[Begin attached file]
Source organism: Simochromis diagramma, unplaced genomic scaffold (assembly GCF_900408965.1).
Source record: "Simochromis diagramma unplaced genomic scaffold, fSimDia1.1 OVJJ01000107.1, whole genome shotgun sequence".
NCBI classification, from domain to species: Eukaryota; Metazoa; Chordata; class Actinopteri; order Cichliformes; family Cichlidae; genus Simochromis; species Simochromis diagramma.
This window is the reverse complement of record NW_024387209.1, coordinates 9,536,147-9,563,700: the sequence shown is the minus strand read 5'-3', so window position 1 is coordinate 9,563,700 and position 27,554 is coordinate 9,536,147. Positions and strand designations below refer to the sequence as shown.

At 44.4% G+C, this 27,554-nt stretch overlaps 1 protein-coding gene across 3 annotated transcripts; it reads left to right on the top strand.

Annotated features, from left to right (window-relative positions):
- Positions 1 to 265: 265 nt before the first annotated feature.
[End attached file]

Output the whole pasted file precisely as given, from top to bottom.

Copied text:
Source organism: Simochromis diagramma, unplaced genomic scaffold (assembly GCF_900408965.1).
Source record: "Simochromis diagramma unplaced genomic scaffold, fSimDia1.1 OVJJ01000107.1, whole genome shotgun sequence".
NCBI classification, from domain to species: Eukaryota; Metazoa; Chordata; class Actinopteri; order Cichliformes; family Cichlidae; genus Simochromis; species Simochromis diagramma.
This window is the reverse complement of record NW_024387209.1, coordinates 9,536,147-9,563,700: the sequence shown is the minus strand read 5'-3', so window position 1 is coordinate 9,563,700 and position 27,554 is coordinate 9,536,147. Positions and strand designations below refer to the sequence as shown.

At 44.4% G+C, this 27,554-nt stretch overlaps 1 protein-coding gene across 3 annotated transcripts; it reads left to right on the top strand.

Annotated features, from left to right (window-relative positions):
- Positions 1 to 265: 265 nt before the first annotated feature.